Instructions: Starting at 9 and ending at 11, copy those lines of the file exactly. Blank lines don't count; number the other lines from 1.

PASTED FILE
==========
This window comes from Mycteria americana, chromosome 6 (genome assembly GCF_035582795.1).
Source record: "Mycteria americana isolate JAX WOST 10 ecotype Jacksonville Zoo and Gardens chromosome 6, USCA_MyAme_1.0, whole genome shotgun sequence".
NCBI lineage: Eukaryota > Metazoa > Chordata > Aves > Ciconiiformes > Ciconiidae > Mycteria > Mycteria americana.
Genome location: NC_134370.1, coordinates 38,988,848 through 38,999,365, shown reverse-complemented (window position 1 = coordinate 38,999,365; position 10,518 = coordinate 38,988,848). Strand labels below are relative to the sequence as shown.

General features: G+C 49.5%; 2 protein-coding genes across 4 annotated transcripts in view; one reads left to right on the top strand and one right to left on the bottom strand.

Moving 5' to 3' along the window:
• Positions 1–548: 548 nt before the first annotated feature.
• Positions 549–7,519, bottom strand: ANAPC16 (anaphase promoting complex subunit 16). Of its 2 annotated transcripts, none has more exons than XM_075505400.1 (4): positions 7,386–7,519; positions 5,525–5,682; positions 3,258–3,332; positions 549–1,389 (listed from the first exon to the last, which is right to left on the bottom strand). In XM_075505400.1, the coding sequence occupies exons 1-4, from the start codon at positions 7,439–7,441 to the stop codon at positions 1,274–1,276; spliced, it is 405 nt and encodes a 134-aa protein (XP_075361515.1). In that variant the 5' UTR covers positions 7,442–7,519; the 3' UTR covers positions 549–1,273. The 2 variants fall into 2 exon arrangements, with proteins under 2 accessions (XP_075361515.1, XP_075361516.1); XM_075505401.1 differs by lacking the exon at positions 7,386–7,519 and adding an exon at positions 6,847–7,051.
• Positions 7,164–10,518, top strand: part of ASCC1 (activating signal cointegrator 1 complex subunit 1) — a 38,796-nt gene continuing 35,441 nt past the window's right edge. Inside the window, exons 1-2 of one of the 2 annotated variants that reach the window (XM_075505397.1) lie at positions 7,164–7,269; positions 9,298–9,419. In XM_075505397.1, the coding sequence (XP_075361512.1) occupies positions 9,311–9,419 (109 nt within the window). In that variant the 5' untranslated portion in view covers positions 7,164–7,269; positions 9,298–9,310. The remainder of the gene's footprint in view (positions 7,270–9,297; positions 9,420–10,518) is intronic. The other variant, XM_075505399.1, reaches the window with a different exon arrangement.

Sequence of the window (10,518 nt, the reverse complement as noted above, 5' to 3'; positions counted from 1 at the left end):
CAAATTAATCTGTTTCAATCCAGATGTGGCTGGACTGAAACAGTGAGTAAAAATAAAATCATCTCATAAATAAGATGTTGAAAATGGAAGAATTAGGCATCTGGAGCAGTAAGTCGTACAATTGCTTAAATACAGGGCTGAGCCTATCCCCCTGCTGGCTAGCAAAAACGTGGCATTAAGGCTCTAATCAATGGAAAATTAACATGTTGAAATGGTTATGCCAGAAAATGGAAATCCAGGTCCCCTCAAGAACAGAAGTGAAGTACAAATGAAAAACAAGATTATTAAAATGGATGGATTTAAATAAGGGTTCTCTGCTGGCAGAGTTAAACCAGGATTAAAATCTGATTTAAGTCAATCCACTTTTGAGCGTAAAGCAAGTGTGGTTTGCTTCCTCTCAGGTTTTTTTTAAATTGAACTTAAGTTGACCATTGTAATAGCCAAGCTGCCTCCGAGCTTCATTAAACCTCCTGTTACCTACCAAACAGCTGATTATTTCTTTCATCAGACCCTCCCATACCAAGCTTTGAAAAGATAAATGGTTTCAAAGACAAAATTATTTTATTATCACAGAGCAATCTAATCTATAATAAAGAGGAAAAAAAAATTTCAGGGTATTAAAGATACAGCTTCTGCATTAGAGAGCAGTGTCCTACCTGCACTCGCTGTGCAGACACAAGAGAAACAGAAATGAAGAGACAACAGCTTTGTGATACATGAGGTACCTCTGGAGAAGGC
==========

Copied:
• Positions 7,164–10,518, top strand: part of ASCC1 (activating signal cointegrator 1 complex subunit 1) — a 38,796-nt gene continuing 35,441 nt past the window's right edge. Inside the window, exons 1-2 of one of the 2 annotated variants that reach the window (XM_075505397.1) lie at positions 7,164–7,269; positions 9,298–9,419. In XM_075505397.1, the coding sequence (XP_075361512.1) occupies positions 9,311–9,419 (109 nt within the window). In that variant the 5' untranslated portion in view covers positions 7,164–7,269; positions 9,298–9,310. The remainder of the gene's footprint in view (positions 7,270–9,297; positions 9,420–10,518) is intronic. The other variant, XM_075505399.1, reaches the window with a different exon arrangement.

Sequence of the window (10,518 nt, the reverse complement as noted above, 5' to 3'; positions counted from 1 at the left end):
CAAATTAATCTGTTTCAATCCAGATGTGGCTGGACTGAAACAGTGAGTAAAAATAAAATCATCTCATAAATAAGATGTTGAAAATGGAAGAATTAGGCATCTGGAGCAGTAAGTCGTACAATTGCTTAAATACAGGGCTGAGCCTATCCCCCTGCTGGCTAGCAAAAACGTGGCATTAAGGCTCTAATCAATGGAAAATTAACATGTTGAAATGGTTATGCCAGAAAATGGAAATCCAGGTCCCCTCAAGAACAGAAGTGAAGTACAAATGAAAAACAAGATTATTAAAATGGATGGATTTAAATAAGGGTTCTCTGCTGGCAGAGTTAAACCAGGATTAAAATCTGATTTAAGTCAATCCACTTTTGAGCGTAAAGCAAGTGTGGTTTGCTTCCTCTCAGGTTTTTTTTAAATTGAACTTAAGTTGACCATTGTAATAGCCAAGCTGCCTCCGAGCTTCATTAAACCTCCTGTTACCTACCAAACAGCTGATTATTTCTTTCATCAGACCCTCCCATACCAAGCTTTGAAAAGATAAATGGTTTCAAAGACAAAATTATTTTATTATCACAGAGCAATCTAATCTATAATAAAGAGGAAAAAAAAATTTCAGGGTATTAAAGATACAGCTTCTGCATTAGAGAGCAGTGTCCTACCTGCACTCGCTGTGCAGACACAAGAGAAACAGAAATGAAGAGACAACAGCTTTGTGATACATGAGGTACCTCTGGAGAAGGC